Airline credit cards aren't what they used to be. With rewards becoming less competitive, you might do better with a good non-airline rewards card.

Sometimes it seems like just about every store offers their own credit card. But airlines were among the first businesses to offer credit cards that featured rewards programs.

But today’s airline credit cards are vastly different than the ones they’ve offered in decades past. And they earn miles in frequent flyer programs that have changed dramatically in the last few years.

Today, it can be very hard to use your airline miles to book award flights at the lowest rates. But airline credit cards offer much more than miles. Let’s take a look at the advantages and disadvantages of airline credit cards, so you can see if they’re right for you.

The advantages of airline credit cards

Frequent flyer miles

The primary feature that airline credit cards are known for is the ability to earn frequent flyer miles. With most airline cards, you earn one mile per dollar spent, and double miles on charges to the airline. These miles are added to those that you earn from flying, enabling you to quickly reach the number of miles needed for an award flight, or other reward options.

You can score expensive tickets

Airline miles can be extremely valuable, but only when used for the most expensive tickets. These tickets include domestic flights with little advanced notice, and international flights in business and first class.

When redeeming miles for these kind of tickets, it can be possible to receive several cents in value per mile redeemed. It also helps tremendously if you can be flexible in your travel dates, and even the destinations you travel to.

Other perks

Airline credit cards can also offer numerous perks and benefits. For example, most airline credit cards offer a free checked bag, which typically costs an additional $25 each way.

Other perks can include priority check-in, credit for Global Entry or TSA security screening, and boarding. And if you have a premium airline rewards card, it can offer you things like airport business lounge access or credit towards elite status.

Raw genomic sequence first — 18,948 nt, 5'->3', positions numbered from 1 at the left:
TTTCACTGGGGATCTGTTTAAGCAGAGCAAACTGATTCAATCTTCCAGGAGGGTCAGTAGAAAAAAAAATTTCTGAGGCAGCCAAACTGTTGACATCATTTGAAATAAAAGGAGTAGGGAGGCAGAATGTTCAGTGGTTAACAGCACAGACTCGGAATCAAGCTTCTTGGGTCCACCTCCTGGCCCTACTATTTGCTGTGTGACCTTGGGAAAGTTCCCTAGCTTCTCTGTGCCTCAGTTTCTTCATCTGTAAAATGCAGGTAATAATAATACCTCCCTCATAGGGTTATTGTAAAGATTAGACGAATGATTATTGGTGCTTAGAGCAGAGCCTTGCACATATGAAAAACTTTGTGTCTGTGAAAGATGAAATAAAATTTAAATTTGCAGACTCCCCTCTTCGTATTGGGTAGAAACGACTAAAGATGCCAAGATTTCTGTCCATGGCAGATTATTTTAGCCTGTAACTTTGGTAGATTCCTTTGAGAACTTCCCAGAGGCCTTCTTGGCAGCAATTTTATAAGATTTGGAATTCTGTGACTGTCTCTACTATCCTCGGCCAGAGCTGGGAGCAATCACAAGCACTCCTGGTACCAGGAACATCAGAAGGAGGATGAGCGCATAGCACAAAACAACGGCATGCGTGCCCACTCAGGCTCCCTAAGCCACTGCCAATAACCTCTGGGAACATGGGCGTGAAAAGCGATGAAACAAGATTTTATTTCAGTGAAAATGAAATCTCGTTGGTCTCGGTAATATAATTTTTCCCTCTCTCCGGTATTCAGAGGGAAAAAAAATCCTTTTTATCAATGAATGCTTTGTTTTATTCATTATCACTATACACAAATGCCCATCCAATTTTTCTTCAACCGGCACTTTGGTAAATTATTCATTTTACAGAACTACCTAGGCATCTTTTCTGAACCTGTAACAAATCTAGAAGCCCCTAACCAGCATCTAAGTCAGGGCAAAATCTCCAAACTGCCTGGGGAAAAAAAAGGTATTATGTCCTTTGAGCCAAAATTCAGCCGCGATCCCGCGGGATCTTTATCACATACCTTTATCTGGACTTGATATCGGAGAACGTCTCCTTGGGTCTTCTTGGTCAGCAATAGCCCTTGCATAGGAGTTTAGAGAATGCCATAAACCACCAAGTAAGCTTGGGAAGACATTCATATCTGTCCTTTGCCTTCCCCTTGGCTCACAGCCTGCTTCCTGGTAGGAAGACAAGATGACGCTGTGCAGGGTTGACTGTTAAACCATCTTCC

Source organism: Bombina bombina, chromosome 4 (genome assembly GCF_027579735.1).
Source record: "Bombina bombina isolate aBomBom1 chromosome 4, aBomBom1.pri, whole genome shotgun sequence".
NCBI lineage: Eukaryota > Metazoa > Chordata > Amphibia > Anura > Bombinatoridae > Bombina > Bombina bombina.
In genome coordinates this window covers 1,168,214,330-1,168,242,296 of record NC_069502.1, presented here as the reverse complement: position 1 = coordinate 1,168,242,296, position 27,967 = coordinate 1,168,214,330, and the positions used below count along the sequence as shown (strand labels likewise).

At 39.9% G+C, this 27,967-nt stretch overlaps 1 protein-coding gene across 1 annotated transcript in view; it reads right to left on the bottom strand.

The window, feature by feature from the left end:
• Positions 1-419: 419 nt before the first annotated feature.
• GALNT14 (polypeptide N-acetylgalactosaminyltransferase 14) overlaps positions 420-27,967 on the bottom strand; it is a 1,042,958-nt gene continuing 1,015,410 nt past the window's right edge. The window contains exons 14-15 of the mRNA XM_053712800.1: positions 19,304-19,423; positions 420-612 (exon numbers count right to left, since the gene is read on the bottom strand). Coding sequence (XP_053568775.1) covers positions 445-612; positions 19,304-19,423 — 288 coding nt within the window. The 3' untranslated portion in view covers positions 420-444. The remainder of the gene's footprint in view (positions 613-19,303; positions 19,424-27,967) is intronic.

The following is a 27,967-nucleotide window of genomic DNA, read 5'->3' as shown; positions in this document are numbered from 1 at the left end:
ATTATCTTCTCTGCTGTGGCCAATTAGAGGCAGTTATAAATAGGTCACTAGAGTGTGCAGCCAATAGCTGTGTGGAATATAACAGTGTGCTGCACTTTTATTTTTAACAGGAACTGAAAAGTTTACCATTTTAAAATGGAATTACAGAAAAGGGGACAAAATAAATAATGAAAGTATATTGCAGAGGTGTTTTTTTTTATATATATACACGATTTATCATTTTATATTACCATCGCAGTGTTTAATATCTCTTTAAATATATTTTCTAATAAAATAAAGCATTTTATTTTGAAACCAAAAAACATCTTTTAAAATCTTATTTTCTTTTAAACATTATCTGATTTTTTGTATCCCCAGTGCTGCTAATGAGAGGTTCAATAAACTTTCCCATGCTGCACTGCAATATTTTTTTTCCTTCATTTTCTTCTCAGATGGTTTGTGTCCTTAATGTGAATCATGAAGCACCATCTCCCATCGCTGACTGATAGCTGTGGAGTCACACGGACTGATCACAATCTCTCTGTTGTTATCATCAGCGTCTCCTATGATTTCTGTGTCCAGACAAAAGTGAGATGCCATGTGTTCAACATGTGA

The disadvantages of airline credit cards

High interest rates

Despite all of the benefits of an airline credit cards, they do have several drawbacks. Like all reward credit cards, airline cards will have higher interest rates than similar cards that don’t offer rewards.

If you tend to carry a balance on your credit cards, then you should be focused on using a card that has the lowest possible interest rate, not one that offers rewards. Nevertheless, it can make sense to have an airline credit card just for the benefits, but using it sparingly for actual charges if you might need to carry a balance.

Annual fees

Another problem with airline credit cards is that they almost always have annual fees. These fees can be worth it for frequent travelers who regularly utilize their benefits, but it can be a waste of money for occasional travelers.

Rewards are not competitive

But the most serious problem with airline credit cards is that the rewards offered may no longer be competitive. Many airlines have devalued their frequent flyer programs to such an extent that their miles are rarely worth much more than one cent each. And many airlines have dramatically increased the number of miles needed for award flights.

The awards that are available typically need to be booked far in advance, and are only during off-peak periods. If you’re using an airline credit card to earn rewards for a family vacation during the holidays, you will almost certainly be disappointed. When you combine this with the extremely low prices offered by ultra-low cost carriers, it can be make sense to buy a low priced ticket elsewhere, rather than save up miles.

Non-airline travel rewards credit cards typically offer better rewards

Finally, there are now many credit cards that offer rewards that are more flexible than frequent flyer miles. These credit cards offer points that can be transferred to miles with multiple airlines, or even hotel points.

When you have the ability to transfer your rewards to different airlines, then you’re no longer dependent on a single program. Also, these flexible rewards programs can offer more than one point per dollar spent, and often feature bonuses of two-five points per dollar, far more than most airline credit cards.


Airline credit cards aren’t the great deal they used be, especially with other credit cards out there that offer transferable rewards. But there are some benefits that might make some consider opting for a co-brand airline card.

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About the author

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Jason Steele has been writing about credit cards, travel and personal finance since 2008, and is passionate about using his cards to travel for free. Jason contributes to many of the top personal finance and travel sites and has been widely quoted in mainstream media as a credit card expert. Jason lives in Denver Colorado where he enjoys bicycling, snowboarding and flying. You can follow Jason on Twitter, Facebook or on his website.